For a moment, nothing happened. Neither man blinked, and even Normal stayed quiet. The only noise came from squeaking brakes as a car pulled into the adjacent parking lot.

Then the detective burst out laughing. “I like you,” he said, before reaching into his back pocket. Jamie’s hand moved into position, a subtle gesture that only he could detect should he need to brain-stun. His fingers raised ever so slightly in preparation when a buzz in his back pocket caused both men to stand at attention.

“Sorry, just my reminder,” Jamie said after pulling out his phone. The device’s blinking screen gave him an idea. “My weekly support group. I, uh, need to get going.”

“Oh, of course. Good for you,” he said. “It takes a strong person to seek out help.” Jamie’s head bobbed at the compliment, and the detective finished reaching in his back pocket. He held up a business card. “Do me a favor and call if you see or hear anything that strikes you as suspicious. About him or the Throwing Star. We’re no fan of vigilantes, extraordinary or not. You can’t just run around in a suit beating up people. I don’t care if they’re good or bad. You know, if either of them just called us first and said, ‘Hey, we’ve got these abilities,’ you can bet we’d have found a job for them.” Chesterton glanced at the cat scratch on his hand before letting out a short laugh. “I heard she tripped in the Metro station and let the Mind Robber get away,” he said with a headshake. “I guess ‘extraordinary’ comes in many forms.”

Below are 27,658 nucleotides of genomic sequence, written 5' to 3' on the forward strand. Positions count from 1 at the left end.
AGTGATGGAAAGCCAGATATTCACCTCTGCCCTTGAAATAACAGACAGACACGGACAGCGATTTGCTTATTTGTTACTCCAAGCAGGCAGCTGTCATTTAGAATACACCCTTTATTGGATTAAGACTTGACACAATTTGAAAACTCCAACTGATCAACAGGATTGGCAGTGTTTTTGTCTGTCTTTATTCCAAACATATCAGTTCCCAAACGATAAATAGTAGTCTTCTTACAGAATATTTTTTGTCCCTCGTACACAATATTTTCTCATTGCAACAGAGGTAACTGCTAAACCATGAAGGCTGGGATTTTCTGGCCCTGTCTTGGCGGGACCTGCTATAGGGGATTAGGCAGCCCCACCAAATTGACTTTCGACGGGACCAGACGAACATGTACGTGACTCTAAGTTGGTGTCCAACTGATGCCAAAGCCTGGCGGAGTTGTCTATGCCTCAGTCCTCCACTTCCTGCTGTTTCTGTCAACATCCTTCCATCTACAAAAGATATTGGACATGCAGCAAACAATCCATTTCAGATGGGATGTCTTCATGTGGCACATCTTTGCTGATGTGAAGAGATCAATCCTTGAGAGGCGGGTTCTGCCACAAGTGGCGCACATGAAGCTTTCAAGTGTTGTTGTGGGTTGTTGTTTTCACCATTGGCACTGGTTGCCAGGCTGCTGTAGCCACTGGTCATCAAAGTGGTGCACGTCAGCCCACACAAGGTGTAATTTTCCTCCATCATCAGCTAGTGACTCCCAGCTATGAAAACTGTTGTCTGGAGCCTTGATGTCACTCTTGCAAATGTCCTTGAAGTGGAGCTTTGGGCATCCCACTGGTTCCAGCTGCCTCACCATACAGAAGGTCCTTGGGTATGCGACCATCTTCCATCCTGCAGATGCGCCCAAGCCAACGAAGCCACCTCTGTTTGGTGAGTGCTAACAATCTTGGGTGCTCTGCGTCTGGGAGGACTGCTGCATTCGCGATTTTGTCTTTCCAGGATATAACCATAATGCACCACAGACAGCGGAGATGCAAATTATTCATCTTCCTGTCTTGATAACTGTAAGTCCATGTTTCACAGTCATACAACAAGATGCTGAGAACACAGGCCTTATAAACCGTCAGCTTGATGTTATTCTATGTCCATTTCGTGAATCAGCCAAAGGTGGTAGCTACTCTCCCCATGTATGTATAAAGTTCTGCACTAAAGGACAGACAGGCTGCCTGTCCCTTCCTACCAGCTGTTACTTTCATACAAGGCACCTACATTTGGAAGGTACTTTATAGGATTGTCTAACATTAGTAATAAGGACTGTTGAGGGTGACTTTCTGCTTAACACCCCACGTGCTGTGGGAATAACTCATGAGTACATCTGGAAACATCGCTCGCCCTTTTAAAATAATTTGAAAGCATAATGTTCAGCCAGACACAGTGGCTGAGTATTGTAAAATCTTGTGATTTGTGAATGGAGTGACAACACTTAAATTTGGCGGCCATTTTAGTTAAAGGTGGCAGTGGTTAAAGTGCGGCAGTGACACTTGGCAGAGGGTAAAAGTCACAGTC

All forms. That skepticism, if not admirable, at least provided some cover. “Right,” Jamie said, taking the card. “I’ll keep an eye out.”